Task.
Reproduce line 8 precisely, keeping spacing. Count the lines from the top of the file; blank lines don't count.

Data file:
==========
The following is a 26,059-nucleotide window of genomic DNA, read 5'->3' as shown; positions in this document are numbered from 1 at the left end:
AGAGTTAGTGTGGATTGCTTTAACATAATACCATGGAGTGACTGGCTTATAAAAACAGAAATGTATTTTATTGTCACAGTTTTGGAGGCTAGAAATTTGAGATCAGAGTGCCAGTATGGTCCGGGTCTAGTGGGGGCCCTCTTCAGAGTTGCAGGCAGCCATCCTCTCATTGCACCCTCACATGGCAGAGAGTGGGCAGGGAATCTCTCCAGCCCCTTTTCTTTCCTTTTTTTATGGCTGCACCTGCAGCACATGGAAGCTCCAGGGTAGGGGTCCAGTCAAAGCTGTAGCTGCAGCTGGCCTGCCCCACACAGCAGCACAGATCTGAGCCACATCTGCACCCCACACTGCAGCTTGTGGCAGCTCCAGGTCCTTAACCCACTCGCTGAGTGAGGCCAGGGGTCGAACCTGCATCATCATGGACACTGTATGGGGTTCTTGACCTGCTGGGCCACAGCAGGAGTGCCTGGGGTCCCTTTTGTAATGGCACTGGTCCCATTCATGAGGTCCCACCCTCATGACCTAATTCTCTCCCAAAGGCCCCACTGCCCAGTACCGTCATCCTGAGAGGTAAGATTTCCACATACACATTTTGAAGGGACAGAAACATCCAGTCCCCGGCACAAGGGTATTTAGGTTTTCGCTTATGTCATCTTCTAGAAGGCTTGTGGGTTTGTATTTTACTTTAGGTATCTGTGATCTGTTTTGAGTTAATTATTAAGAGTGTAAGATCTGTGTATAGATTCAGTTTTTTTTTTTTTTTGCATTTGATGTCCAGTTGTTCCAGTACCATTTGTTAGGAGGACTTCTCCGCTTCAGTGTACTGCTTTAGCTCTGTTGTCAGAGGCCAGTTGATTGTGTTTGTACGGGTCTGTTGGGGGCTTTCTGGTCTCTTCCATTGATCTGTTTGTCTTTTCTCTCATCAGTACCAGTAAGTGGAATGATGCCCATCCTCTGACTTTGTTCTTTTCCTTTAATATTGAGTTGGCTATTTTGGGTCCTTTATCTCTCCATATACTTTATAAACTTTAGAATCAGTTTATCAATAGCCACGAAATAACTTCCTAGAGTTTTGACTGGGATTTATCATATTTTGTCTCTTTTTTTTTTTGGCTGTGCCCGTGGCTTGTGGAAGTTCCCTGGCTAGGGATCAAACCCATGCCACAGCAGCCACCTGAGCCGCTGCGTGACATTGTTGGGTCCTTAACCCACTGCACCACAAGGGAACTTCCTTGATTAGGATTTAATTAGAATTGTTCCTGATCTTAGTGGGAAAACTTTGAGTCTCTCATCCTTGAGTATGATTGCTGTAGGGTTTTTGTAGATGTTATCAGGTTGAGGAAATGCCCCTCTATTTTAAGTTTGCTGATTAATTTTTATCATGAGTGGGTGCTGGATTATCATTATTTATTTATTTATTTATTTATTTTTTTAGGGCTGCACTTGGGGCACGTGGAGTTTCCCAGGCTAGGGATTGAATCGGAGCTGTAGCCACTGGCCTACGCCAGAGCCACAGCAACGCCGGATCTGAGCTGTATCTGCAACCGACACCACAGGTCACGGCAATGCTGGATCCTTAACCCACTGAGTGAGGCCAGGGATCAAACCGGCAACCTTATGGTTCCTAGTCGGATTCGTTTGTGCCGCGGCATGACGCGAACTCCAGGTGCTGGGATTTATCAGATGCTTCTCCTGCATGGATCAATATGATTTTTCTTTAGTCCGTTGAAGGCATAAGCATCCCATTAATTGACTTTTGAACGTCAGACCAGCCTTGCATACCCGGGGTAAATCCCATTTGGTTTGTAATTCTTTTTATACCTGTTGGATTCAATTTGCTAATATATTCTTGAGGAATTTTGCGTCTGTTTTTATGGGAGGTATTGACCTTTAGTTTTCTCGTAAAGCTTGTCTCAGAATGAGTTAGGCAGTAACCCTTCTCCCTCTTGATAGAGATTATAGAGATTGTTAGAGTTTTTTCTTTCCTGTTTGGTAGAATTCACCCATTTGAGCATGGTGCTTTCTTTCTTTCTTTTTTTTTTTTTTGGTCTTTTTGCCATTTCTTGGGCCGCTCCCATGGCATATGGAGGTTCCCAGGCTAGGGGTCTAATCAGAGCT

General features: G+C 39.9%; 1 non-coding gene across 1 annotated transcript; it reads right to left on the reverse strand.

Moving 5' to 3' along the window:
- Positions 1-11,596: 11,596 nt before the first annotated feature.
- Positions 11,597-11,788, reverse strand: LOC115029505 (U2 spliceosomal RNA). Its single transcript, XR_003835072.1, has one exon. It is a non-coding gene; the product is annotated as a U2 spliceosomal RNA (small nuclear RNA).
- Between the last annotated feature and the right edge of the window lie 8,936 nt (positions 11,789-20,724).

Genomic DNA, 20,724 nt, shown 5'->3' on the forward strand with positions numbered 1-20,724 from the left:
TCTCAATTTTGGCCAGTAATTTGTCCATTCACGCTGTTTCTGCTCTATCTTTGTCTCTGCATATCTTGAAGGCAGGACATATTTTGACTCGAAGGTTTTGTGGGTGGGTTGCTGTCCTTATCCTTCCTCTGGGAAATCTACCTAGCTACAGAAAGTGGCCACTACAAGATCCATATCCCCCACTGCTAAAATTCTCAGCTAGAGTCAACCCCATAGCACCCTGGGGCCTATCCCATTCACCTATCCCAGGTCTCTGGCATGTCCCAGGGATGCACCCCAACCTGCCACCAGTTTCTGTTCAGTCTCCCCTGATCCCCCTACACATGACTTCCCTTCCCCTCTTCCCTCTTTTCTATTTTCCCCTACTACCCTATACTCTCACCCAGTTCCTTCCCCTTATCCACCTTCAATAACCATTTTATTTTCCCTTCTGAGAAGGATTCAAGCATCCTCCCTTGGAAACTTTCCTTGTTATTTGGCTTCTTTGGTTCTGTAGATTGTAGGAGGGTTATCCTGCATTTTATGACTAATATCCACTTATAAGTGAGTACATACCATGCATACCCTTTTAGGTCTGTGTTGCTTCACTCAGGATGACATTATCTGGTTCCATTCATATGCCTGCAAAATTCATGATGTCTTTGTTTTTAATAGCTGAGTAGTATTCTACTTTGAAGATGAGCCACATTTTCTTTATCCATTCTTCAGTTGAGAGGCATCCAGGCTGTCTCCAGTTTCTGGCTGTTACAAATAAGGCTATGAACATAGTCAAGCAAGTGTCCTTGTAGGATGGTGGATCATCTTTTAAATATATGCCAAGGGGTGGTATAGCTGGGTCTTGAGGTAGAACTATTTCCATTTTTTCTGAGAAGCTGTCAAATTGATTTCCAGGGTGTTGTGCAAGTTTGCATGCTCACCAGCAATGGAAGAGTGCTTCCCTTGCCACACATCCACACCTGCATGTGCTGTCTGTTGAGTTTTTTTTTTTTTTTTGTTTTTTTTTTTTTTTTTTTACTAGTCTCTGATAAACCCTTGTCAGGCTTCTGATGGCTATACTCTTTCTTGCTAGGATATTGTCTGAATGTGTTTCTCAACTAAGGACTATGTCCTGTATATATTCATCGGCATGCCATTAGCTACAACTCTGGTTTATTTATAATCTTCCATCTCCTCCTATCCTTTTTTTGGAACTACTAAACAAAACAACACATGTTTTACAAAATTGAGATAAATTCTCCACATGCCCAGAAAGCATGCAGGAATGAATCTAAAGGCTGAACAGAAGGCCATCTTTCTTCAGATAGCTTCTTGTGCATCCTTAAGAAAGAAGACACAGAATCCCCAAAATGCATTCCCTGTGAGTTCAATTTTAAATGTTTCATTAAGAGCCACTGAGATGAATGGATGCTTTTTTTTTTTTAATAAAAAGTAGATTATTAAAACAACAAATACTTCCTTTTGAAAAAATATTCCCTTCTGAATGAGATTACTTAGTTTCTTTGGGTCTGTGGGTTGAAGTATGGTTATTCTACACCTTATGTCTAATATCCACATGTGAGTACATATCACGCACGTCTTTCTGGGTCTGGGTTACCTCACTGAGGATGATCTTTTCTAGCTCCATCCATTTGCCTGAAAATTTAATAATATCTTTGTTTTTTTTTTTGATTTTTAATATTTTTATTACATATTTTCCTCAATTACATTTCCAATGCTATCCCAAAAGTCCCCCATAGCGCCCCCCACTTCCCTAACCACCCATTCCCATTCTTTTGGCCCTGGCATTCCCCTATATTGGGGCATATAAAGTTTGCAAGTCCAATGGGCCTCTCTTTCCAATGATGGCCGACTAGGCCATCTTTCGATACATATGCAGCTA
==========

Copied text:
Genomic DNA, 20,724 nt, shown 5'->3' on the forward strand with positions numbered 1-20,724 from the left: